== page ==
There is a weekly, one hour call at 14:00 UTC on Tuesdays to discuss Virgo. See meetings for details.
Suppose you see a need to change Virgo somehow. You can start by raising this on Virgo-Dev or as a bug, but suppose the committers don't dive in and make the change for you. Don't take this personally - Virgo is an active project and there's always more to do than the committers have time for.
That's where contributors come in. You may not feel very confident about changing the Virgo codebase, but the best way to learn is to do. The committers are interested in building up the Virgo community and they should help you navigate the codebase and can provide useful feedback on changes you are proposing. So file a bug, attach your code, and take it from there. But before you do, please read on to understand what makes a good contribution.
a good contributor
- checks out the flow chart in the Eclipse Legal Process poster
- ensures that they wrote 100% of the contribution and did not copy content from elsewhere or rely on the intellectual property of others.
That makes the contribution process so much simpler.
- attaches the code as a patch (easily created using git diff) to a Bugzilla bug (under RT/Virgo/core) so that a committer can perform the necessary due diligence checks.
In the bug the contributor (that's you) must confirm that they wrote 100% of the code contributed (in particular that none of it is copied from elsewhere), that they have the right to contribute the code to Eclipse (e.g. the employer agrees or the code is produced in personal time and contracts do not assign ownership or copyright to the employer), and that any new files contain the appropriate License header with the contributor (or the employer, as appropriate) as the copyright owner and the contributor as the "initial contributor". (See existing files in the Virgo source code repositories for examples of the copyright and license headers.)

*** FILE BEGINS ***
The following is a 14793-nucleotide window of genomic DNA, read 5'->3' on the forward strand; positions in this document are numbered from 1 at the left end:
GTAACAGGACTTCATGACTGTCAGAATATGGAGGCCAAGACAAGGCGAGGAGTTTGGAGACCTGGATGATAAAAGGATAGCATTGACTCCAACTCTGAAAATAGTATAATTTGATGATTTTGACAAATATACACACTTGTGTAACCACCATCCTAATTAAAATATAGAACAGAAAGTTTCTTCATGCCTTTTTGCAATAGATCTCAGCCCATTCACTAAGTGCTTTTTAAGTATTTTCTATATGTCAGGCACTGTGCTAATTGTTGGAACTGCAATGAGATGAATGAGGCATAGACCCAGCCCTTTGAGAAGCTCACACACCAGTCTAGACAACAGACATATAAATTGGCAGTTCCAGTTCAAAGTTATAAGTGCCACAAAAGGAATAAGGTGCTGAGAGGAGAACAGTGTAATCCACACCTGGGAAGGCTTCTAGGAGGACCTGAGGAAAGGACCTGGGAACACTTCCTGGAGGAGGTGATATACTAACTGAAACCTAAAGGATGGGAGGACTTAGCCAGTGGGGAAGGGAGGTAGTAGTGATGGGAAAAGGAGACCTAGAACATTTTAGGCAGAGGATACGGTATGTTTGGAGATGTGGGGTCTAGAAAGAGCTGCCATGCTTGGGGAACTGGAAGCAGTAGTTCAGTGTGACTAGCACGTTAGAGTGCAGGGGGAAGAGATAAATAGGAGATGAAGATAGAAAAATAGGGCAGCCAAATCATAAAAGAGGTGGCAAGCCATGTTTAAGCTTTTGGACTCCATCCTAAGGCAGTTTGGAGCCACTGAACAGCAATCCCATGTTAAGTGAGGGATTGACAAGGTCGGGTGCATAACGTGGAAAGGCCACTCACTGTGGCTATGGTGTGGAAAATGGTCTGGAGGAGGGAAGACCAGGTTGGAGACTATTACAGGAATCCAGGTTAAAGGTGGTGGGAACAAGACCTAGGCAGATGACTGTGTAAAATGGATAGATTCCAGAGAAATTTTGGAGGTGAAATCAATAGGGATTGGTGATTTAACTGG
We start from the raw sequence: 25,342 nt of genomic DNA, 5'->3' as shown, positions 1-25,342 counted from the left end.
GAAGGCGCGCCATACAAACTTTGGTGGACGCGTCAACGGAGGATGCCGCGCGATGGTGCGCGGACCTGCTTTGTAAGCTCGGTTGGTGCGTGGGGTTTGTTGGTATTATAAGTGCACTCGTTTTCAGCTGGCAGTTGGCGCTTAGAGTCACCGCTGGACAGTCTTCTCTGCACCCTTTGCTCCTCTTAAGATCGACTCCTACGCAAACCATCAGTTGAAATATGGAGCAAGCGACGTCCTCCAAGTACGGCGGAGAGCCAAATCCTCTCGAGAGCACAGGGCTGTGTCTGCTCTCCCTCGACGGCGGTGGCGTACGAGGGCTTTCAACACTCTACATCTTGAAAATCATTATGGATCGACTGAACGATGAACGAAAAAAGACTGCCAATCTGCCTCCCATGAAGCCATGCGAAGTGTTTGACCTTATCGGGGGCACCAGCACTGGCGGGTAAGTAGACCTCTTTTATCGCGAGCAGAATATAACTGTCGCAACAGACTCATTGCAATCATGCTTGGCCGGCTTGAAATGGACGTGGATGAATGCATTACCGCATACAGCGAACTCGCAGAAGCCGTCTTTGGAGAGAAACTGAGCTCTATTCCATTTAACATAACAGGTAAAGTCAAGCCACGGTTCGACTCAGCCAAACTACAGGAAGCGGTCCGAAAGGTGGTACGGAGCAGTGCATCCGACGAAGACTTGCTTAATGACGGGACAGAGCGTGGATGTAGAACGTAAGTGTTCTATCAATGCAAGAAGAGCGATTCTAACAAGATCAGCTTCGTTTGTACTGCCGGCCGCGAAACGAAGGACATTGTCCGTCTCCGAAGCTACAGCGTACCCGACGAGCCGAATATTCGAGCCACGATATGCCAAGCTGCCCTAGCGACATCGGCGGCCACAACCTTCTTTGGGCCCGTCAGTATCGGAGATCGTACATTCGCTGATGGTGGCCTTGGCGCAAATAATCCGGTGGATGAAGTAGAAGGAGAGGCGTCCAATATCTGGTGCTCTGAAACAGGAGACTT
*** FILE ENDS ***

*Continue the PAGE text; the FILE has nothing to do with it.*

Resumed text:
See Committers for information about coding conventions and testing which will make your contribution more easily consumed by Virgo.
Contributions should include unit tests whenever possible and integration tests where appropriate. This ensures that the contributed code is well structured and can be tested as well as avoiding the technical debt of code waiting to be tested. The committers that handle the contribution will assess these criteria.
You should probably discuss large contributions (more than 250 lines of code and/or configuration) on the virgo-dev mailing list first so everyone knows what's going on. Small patches and additions (e.g. extra unit tests) can be made with little or no discussion. Remember that patches or enhancements can often include 'too much'. It is tempting to include unrelated changes with another idea -- simply because they are 'close by' in the code. No-one is particularly at fault here, but if patches are ruthlessly reduced to the smallest possible units they are more likely to get in. Small is beautiful, and minimal is marvellous.
So, silly as it may seem, if you spot a single line correction (or 'improvement') while writing your magnum opus, please resist the urge to 'just put it in'. If a single line bugzilla patch is raised, it can get in much more easily than a collection of changes, and is quicker and simpler for all concerned. If the change is unrelated, or just 'independent' in the sense that it could be made separately without harm, then please do separate it. That way it won't be 'caught up' in a long discussion (and possible rejection) that has nothing to do with it.
Currently Under Discussion
There are topics for discussion that have got beyond a forum thread. Please feel free to contribute your design thoughts.
Take Virgo for a spin
If you want to take the Virgo server for a spin, go here.
- Migrating from dm Server 2.0.x to Virgo
- Migrating from the dm Server slices prototype to the Virgo snaps prototype